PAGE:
4.5

Panzer Dragoon: Remake Shows How Not to Remake a Videogame

Games Reviews Panzer Dragoon: Remake
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<i>Panzer Dragoon: Remake</i> Shows How Not to Remake a Videogame

The last few weeks have seen a handful of remakes of beloved games from the ‘90s, and Panzer Dragoon: Remake is certainly the least of them. The original was ideal for its time: an on-rails shooter in a 3D environment inspired by post-apocalyptic sci-fi and medieval fantasy, with armored dragons replacing the spaceships typically seen in shooters, Panzer Dragoon introduced a world with potential, while boasting mechanics and a control scheme that were fully in-line with what was possible and expected in 1995.

We’ve come a long way since 1995.

Panzer Dragoon: Remake doesn’t know that. It holds the original in too much reverence. The original camera system remains intact, where your view can only change at 90 degree angles, focusing either forward, backward, or to the right or left. It offers an optional and modest upgrade to the original control scheme, letting players directly control the targeting reticule with the right joystick, but that doesn’t solve the core problem of dropping us in a fully-formed 3D environment with a limited and unwieldy pre-Mario 64 camera.

I’m an inordinate fan of old shoot-’em-ups. It’s why I’ve kept a TurboGrafx plugged into a TV for most of the last 30 years—so I could have access to one of the best collections of shooters ever released. 3D on-rails shooters aren’t my favorite subgenre—Sin & Punishment is great, but none of the StarFox games have ever appealed to me—but that’s not why I’m disappointed in Panzer Dragoon: Remake. The simple fact is that this kind of game, from this era of gaming, can’t really be remade without fundamentally changing how it plays and feels. It’s another one of those games from the medium’s awkward adolescence, when it was growing into a new body of technology in a way that aged quickly and terribly.

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The first thing that needed to be done to make this game have any place in the modern day was to fix that camera. If we have to keep a constant eye on what’s happening around us, we should be able to move the camera freely along all 360 degrees. Tapping a shoulder button to quickly turn our viewpoint to the right or left is weird, unnatural and out of step with how games have developed over the last 20-odd years. Without that one step, Panzer Dragoon: Remake is essentially pointless.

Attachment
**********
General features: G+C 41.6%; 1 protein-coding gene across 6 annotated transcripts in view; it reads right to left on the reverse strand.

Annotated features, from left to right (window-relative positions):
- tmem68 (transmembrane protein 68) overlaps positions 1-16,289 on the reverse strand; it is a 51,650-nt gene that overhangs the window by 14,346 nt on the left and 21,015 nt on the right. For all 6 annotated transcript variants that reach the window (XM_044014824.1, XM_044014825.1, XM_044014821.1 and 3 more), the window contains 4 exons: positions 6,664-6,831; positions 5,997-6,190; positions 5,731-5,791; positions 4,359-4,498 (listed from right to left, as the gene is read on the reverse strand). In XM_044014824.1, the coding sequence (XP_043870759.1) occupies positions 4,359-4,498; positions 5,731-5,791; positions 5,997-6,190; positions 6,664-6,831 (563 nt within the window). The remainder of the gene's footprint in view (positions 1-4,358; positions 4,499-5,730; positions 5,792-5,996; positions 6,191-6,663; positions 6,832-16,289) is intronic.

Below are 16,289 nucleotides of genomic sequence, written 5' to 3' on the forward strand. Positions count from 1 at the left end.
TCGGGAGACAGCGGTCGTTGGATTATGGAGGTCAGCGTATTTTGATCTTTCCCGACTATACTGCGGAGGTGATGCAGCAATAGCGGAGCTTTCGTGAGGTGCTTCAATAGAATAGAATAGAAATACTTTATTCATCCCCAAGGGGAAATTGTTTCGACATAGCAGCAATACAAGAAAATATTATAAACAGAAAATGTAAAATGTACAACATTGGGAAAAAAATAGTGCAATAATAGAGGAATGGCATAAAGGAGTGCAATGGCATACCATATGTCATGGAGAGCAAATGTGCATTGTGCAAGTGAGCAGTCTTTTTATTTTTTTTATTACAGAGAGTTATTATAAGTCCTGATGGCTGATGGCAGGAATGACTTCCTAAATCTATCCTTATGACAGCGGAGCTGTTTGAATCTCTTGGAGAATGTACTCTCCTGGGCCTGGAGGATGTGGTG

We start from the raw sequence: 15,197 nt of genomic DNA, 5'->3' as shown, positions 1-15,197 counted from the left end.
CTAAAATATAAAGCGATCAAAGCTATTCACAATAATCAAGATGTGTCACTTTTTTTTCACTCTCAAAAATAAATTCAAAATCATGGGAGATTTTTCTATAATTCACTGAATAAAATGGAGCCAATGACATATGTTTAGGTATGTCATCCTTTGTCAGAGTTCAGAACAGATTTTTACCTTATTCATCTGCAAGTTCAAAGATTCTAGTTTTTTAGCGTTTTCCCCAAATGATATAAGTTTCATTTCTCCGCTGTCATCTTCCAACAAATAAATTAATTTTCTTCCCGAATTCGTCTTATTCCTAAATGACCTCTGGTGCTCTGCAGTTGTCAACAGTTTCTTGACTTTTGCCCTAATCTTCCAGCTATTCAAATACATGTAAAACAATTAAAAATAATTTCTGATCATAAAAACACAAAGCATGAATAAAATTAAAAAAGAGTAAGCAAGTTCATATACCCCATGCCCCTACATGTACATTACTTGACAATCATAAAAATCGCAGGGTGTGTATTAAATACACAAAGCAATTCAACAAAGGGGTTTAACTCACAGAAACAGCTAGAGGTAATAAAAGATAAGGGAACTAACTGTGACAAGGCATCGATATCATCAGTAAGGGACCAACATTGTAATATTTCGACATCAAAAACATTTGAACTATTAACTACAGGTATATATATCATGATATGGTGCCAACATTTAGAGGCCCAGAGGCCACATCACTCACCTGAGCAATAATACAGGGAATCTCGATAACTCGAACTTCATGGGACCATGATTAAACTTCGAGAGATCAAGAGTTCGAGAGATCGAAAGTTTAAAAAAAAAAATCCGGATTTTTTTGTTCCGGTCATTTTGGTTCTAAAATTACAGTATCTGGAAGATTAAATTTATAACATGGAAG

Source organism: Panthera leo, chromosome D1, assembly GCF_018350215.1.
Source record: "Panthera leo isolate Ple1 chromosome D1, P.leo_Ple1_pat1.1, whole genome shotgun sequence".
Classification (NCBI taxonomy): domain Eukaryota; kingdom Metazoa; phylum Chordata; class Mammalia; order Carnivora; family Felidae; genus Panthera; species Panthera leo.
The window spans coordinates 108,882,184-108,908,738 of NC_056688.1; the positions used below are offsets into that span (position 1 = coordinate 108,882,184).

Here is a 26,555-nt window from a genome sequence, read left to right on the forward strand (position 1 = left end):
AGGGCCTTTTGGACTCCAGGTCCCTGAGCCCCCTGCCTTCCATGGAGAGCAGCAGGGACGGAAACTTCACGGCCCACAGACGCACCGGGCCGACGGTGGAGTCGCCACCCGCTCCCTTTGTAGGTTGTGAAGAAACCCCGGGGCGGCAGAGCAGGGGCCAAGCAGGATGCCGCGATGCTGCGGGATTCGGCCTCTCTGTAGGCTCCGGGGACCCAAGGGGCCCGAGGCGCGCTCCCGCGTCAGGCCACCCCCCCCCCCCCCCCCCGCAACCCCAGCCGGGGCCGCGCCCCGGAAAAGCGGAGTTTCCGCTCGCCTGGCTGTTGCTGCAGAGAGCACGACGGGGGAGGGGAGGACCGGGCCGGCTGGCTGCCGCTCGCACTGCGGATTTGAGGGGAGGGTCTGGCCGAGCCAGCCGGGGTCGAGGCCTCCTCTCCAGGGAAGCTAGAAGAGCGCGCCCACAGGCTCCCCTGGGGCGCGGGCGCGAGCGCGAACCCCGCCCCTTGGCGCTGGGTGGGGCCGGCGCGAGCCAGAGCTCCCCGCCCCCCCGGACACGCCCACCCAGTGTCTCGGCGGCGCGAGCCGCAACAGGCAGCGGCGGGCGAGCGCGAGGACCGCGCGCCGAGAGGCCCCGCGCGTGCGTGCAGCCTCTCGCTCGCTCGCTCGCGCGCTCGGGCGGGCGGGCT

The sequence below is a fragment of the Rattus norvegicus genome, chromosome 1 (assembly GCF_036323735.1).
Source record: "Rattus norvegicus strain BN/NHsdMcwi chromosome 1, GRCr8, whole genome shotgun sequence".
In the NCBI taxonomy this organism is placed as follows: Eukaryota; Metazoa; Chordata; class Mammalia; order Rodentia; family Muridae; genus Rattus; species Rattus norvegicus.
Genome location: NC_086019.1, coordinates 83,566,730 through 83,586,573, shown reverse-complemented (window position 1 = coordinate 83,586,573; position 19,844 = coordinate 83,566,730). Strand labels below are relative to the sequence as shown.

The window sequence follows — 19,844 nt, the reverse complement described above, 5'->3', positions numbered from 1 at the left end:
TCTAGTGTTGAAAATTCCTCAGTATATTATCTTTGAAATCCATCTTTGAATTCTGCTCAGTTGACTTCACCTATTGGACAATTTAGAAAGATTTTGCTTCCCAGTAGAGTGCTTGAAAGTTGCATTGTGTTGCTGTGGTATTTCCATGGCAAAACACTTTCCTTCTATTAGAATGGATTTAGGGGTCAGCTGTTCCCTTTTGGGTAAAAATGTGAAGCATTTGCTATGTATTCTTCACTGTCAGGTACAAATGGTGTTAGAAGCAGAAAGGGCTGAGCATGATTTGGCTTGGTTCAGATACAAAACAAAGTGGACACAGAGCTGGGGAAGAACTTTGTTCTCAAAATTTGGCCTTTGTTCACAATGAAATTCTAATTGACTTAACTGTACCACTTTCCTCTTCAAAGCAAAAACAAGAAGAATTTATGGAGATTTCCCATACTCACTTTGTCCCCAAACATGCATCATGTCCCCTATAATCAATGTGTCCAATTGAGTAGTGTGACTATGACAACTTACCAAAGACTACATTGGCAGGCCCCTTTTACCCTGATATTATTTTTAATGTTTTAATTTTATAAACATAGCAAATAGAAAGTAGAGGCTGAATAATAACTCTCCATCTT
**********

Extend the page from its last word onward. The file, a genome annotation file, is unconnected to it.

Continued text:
That wouldn’t fix all of its problems. I don’t necessarily have an issue with its length—you can complete the whole game in an hour, if you don’t die too often—because shooters are generally short. The point isn’t to weigh you down with content like an RPG, but to make what content is there so challenging that you won’t realize how short it is until you’ve mastered it. Still, length can be a major sticking point for a modern audience, and when people hear that a game is only an hour long they’re likely to look elsewhere.

Some of Panzer Dragoon still works. The world remains interesting, with its combination of archaic and futuristic technology, and hints at a dead world that we never quite learn that much about. In that way it recalls the later games of Fumito Ueda—Ico, Shadow of the Colossus and The Last Guardian—which are all set in the mysterious ruins of a long-gone civilization. Its art design compensates for the outdated graphics and sparsely filled environments. It still has a subtlety and a cryptic nature uncommon for a shooter, which is probably the best thing about it.

It’s not clear who this remake is for. Diehards of the original probably already have a way to play it, and I don’t see many people without that nostalgia falling for this version of the game. Compare this to Final Fantasy VII Remake, which is a true remake from the ground up, taking one of the most important games of all time and making it playable by modern standards. Panzer Dragoon: Remake barely makes any concessions to how games have grown over the last 25 years, and that makes it hard to care about it. The superior sequel will be getting a remake next year; this might be one of those situations where the first game in a series can easily be skipped over in the hagiography. Even the biggest members of the Dragoon Squad can sit this one out.


Panzer Dragoon: Remake was developed by MegaPixel Studio and published by Forever Entertainment S.A. It’s available for the Switch.

Senior editor Garrett Martin writes about videogames, comedy, travel, theme parks, wrestling, and anything else that gets in his way. He’s also on Twitter @grmartin.

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